Ruth: He was there. Jesse Jackson was there. John Lewis was there. So many of them were there.
Mychal: I studied Peace and Conflict under Revered James Lawson. It was amazing. He taught a special class that was only open to peace studied majors, black student union, and I got the honor to study under him for a whole semester. It was incredible.
Ruth: That’s incredible. I saw him come in the grocery store and thought, “I’m just going to let him just go get his groceries.”
Mychal: You weren’t going to take a selfie with him?
Ruth: I let him be. I let him be, but I was tempted.
Mychal: That’s amazing.
Ruth: Yeah, he’s a pretty special guy. He did a lot for peaceful protests and he taught a lot, he’s still teaching.
Mychal: How did you feel about Ava not being nominated for best director? Because when I saw “Selma” I thought she was a shoo-in for best director.
Ruth: It’s such a mixed bag because I was following her on Twitter and on Facebook, I was following all her social media very closely. She was speaking at Harvard. She was invited all over the world. She was celebrated. The Oscars was the only place that didn’t celebrate her for directing such a great film. By the time the Oscars didn’t nominate her, I felt like we already won and I felt like something was wrong with Oscar. The world had celebrated her already. I felt like something was wrong with their system. I felt like the screeners, whether or not they had gone out in time or not, didn’t matter because the word of mouth was there. It was disappointing because she deserved it, but she had already gotten so much. I have never seen so many praises from so many different factions in my life. I think that must have felt phenomenal for her. By the time the Oscars came around, it was like hey, hey. But she deserved it.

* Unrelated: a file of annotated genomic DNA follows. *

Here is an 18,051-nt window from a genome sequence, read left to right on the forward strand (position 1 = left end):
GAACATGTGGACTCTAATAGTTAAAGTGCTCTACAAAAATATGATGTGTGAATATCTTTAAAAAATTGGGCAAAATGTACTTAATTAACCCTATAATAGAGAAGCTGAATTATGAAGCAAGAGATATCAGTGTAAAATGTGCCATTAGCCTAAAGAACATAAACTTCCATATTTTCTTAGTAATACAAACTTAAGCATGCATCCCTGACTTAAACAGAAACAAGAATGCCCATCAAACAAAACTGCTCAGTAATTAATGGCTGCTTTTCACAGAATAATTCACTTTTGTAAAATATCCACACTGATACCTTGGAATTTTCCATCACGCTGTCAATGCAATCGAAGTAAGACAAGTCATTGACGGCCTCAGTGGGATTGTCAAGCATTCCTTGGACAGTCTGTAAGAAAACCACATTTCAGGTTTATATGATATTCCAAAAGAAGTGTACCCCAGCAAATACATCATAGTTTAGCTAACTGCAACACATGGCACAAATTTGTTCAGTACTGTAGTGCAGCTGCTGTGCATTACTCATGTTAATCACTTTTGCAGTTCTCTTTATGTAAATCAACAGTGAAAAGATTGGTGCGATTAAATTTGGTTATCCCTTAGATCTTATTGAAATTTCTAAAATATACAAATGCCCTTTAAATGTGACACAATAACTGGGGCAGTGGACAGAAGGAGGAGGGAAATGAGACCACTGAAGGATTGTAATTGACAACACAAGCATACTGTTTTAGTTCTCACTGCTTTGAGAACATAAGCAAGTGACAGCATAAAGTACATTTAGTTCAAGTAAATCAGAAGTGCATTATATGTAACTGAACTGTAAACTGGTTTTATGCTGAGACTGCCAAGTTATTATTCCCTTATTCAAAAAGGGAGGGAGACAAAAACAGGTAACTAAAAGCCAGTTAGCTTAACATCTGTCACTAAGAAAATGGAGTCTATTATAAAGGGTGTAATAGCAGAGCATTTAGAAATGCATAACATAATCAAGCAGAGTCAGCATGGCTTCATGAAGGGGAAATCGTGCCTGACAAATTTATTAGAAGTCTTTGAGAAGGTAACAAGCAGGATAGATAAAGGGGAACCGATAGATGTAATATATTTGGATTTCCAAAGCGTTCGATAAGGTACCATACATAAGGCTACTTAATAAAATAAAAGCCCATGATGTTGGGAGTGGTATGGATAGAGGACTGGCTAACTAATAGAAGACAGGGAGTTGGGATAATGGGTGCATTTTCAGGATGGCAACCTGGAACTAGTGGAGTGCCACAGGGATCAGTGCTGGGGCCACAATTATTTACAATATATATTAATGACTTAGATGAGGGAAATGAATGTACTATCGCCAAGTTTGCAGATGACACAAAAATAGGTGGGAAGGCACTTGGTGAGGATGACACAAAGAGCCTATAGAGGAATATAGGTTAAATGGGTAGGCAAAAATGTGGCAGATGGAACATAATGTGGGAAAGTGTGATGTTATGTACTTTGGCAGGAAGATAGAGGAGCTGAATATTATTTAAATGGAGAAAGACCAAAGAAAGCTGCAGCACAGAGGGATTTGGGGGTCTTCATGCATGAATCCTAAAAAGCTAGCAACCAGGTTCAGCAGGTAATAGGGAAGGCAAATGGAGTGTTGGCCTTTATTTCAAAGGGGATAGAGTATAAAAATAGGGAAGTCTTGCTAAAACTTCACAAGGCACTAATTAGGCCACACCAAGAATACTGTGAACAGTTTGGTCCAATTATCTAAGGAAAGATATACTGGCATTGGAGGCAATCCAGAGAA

Mychal: You’re doing the show “Being Mary Jane” currently. What is the difference between costuming for historical film versus doing a TV show?
Ruth: You still have the process of doing research and composition of color, putting all that together with characters in a scene. That part of the process in the same. You’re not constantly doing research and going back to check to make sure of things. A lot of that is just instinct. A lot of that is based on what a person is going through in a scene because you want to evoke some emotion from your audience. So if a person is going through a struggle in a scene, then you want the composition of colors as well as the other people to reflect what the person is going through. So that part of the process is really the same, whether it’s contemporary or period. But contemporary is much more accessible, so I can run out to department stores and have a bigger selection of things. It’s actually a little bit harder because the expectation is much higher. Everybody goes to the stores and buys clothes for themselves. People have stylists and have a lot of different ways in which they get clothes, so a lot of the expectation of what I’m going to present is much higher now because people dress themselves every day and a lot of people think they do a great job. Sometimes they do and sometimes they don’t.
Mychal: Do you have a favorite place to shop for “Being Mary Jane?”
bTootsie, Neiman Marcus, Barneys, Beige in LA on Beverly Blvd. I love shopping on 3rd in the boutiques. I do a lot of shopping in LA. There’s places in Santa Monica. I like to window shop sometimes and find things by local designers. Especially for jewelry. But she’s pretty chic. She drives a Jaguar and has her own place.
Mychal: Do you have any advice for up and coming costumers in the business?
Ruth: You have to stay current. You have to strive for perfection. Unfortunately, it’s a competitive field and a lot of times we want to get our foot in the door. We’re not being 100-percent honest with ourselves. We look at our scenes and we see that it’s not quite right, so we have to strive for perfection. We need to be honest with ourselves and strive hard to get things done well. Unfortunately, the expectation is perfection and we’re in a business where we need things yesterday and everything done well. Tough advice.